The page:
Plays like this happen, but it was inexcusable how badly Green outworked Jordan and Griffin on the glass. Curry and Harrison Barnes combined for 18 rebounds, so while Green only finished with six, you better believe it was his tush plowing into L.A.’s bigs that gave his team the edge. Watch as Green keeps Jordan off the glass, then recovers after Griffin steals the offensive rebound to block the ball off Griffin’s head and out of bounds. Genius defense:
And this was patented Green: he plays above his taller counterparts on the block, secures the offensive board, kicks the ball to Curry, and works in a “legal” hip check on Curry’s man to free up the baby-faced assassin:
Beyond his defense and timely shooting…
— NBA On Def Pen (@NBAOnDefPen) November 20, 2015
… Green changed the complexion of the game with his unrivaled passing abilities from the power forward position. Complimenting his 12 points, seven rebounds and 1.4 steals and blocks per game this season is Green’s 7.1 assists. Draymond is the best passing big man in the NBA by most measures:
In many ways, it’s unfair to call Green a big man in the same way Griffin is. Green’s skillset has always been poor man’s Magic Johnson meets Zach Randolph — yes, both Spartans — and as Justin Rowan of Fear The Sword and Hoops Lounge pointed out, the basketball situation Green landed in is a dream scenario:
@thatjoemags dude he's been one of the 10 best players in the league this year. He's taken such a step forward offensively.
— Sean Woodley (@WoodleySean) November 20, 2015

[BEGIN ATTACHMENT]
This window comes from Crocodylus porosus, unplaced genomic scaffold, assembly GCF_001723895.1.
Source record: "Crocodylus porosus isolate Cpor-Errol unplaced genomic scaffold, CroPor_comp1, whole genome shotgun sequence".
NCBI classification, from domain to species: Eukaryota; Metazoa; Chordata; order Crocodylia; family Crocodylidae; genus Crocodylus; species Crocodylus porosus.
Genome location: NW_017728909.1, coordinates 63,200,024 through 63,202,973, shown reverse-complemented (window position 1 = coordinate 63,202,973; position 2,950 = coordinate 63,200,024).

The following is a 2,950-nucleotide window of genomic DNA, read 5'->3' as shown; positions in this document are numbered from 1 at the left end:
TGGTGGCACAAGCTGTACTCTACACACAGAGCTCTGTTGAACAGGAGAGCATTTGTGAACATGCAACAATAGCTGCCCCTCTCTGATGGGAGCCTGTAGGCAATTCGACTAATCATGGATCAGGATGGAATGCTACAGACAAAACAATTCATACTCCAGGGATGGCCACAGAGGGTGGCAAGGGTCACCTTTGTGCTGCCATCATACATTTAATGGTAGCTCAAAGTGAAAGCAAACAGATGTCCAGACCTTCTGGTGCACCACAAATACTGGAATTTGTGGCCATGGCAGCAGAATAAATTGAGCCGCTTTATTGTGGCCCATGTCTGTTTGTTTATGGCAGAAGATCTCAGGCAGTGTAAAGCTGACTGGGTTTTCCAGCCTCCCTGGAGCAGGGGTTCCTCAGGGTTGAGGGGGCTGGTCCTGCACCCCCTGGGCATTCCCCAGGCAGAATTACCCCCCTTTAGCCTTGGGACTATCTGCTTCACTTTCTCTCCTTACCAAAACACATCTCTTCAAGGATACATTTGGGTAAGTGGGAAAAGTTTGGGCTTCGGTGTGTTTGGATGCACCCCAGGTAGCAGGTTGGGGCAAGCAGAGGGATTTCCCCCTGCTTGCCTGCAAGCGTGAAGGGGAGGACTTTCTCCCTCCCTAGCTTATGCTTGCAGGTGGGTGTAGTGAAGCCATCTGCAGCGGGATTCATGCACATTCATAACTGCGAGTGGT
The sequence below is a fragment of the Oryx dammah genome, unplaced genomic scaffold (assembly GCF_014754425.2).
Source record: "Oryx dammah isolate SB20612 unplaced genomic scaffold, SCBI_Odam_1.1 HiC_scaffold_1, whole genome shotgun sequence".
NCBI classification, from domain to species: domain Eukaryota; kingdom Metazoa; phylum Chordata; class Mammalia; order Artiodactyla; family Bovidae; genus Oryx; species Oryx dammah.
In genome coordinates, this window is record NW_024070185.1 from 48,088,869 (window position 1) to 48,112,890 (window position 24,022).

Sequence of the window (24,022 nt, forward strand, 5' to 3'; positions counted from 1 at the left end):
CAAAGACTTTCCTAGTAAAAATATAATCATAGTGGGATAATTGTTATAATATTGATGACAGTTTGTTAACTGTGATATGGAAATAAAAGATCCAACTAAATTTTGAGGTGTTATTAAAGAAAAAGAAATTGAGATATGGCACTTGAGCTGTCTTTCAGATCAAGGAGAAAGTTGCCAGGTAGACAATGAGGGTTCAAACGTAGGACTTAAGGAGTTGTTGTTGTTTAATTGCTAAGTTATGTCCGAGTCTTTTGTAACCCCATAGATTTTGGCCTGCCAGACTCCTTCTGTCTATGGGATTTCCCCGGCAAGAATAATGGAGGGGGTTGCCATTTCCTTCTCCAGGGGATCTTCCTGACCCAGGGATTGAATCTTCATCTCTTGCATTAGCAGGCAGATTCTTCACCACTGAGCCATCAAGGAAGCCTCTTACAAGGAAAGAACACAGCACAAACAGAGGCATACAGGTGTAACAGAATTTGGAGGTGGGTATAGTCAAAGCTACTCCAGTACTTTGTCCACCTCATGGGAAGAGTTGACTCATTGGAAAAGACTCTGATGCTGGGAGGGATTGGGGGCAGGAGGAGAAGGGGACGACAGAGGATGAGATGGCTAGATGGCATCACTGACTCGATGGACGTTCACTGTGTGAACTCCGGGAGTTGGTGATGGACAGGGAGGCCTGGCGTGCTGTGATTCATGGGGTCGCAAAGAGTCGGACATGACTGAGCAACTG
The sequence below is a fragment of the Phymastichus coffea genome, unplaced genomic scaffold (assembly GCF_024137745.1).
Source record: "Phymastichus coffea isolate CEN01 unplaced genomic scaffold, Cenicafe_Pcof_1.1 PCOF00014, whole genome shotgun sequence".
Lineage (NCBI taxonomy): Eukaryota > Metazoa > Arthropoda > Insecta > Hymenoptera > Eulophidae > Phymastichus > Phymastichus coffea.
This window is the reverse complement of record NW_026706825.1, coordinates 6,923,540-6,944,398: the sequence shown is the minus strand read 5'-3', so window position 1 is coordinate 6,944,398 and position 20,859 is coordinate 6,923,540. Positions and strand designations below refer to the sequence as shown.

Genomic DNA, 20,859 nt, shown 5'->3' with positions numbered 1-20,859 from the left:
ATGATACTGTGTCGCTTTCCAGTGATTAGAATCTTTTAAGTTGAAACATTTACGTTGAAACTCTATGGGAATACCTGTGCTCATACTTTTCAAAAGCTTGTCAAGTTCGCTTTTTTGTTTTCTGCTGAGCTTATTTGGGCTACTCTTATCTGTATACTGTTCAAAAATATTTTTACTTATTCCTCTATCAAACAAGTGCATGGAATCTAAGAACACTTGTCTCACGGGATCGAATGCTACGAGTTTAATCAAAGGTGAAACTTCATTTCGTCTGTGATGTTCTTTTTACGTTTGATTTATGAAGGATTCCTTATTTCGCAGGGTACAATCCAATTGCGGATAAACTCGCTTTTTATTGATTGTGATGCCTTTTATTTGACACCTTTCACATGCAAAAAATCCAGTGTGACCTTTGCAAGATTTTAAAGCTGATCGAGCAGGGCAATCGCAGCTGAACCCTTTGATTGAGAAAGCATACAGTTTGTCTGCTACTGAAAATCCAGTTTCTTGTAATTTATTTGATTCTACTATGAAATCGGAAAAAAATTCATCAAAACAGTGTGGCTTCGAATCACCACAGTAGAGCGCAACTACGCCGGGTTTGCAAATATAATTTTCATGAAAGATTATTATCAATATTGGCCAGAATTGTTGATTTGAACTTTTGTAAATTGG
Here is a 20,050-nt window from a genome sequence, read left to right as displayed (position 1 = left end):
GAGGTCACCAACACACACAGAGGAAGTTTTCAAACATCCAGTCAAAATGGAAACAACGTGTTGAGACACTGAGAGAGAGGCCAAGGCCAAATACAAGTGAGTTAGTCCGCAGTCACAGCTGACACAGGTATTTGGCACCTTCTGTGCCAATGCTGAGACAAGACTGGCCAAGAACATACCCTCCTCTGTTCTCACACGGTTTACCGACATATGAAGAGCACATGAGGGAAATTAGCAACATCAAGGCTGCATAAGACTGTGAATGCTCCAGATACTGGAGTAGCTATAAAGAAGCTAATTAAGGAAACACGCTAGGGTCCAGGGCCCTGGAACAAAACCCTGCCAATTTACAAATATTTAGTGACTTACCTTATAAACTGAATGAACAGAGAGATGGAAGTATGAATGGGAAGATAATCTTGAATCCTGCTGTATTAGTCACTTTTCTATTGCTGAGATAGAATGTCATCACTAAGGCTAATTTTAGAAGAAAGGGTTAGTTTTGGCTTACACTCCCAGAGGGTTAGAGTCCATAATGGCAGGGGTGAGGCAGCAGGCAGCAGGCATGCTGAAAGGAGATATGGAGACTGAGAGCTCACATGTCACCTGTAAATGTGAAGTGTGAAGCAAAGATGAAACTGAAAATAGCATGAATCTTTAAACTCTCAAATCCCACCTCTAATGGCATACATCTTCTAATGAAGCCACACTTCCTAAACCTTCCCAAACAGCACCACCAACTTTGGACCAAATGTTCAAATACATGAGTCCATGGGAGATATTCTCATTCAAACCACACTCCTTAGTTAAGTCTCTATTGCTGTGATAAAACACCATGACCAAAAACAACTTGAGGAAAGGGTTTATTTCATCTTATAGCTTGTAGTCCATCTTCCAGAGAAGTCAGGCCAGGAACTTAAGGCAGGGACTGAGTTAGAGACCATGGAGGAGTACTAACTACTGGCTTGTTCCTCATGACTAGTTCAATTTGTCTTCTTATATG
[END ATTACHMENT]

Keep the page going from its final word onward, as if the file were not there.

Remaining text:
— Justin Rowan (@Cavsanada) November 20, 2015
Griffin can boast a superior turnover ratio (6.4) than Green’s (12.5), and Griffin’s responsibilities are certainly more extensive in term’s of offensive creation. Green doesn’t have to be labeled a Top 10 player, or “the best passing big man,” or Defensive Player of the Year, however, for the league to reckon with the fact that Green is the ingredient which unlocked the best team in basketball.
What Golden State does starts with Curry, the greatest shooter in league history, but it’s Green’s ability to check every position on one end and then facilitate the offense when Curry is double-teamed across the 8-second line that makes the Warriors, “the Warriors.”
Green had a game-high nine assists sharing the floor with Curry and Paul. Those dimes went along with his 7-for-9 shooting from the field, and perfect 3-for-3 shooting from deep. He doesn’t shoot lights out every night, but he’s getting good enough from range — and this goes for Andre Iguodala and Harrison Barnes, as well — where opposing defenses justifiably have no idea what to do.
— Joe Mags (@thatjoemags) November 20, 2015
That was Los Angeles last night during the second half of a game it should have won. There are a million angles to ponder about Thursday nights mega-regular season, “Holy crap, it’s only November and games shouldn’t be this awesome,” matchup. For me, the one I keep coming back to is this: if Stephen Curry and Draymond Green are on the floor, I pick them. I pick them every time.
Bottom line: Curry/Draymond Green on the floor = immoveable object for opponents. Outscoring opponents by 19.1 points per 100 w/ those two.
— Joe Mags (@thatjoemags) November 18, 2015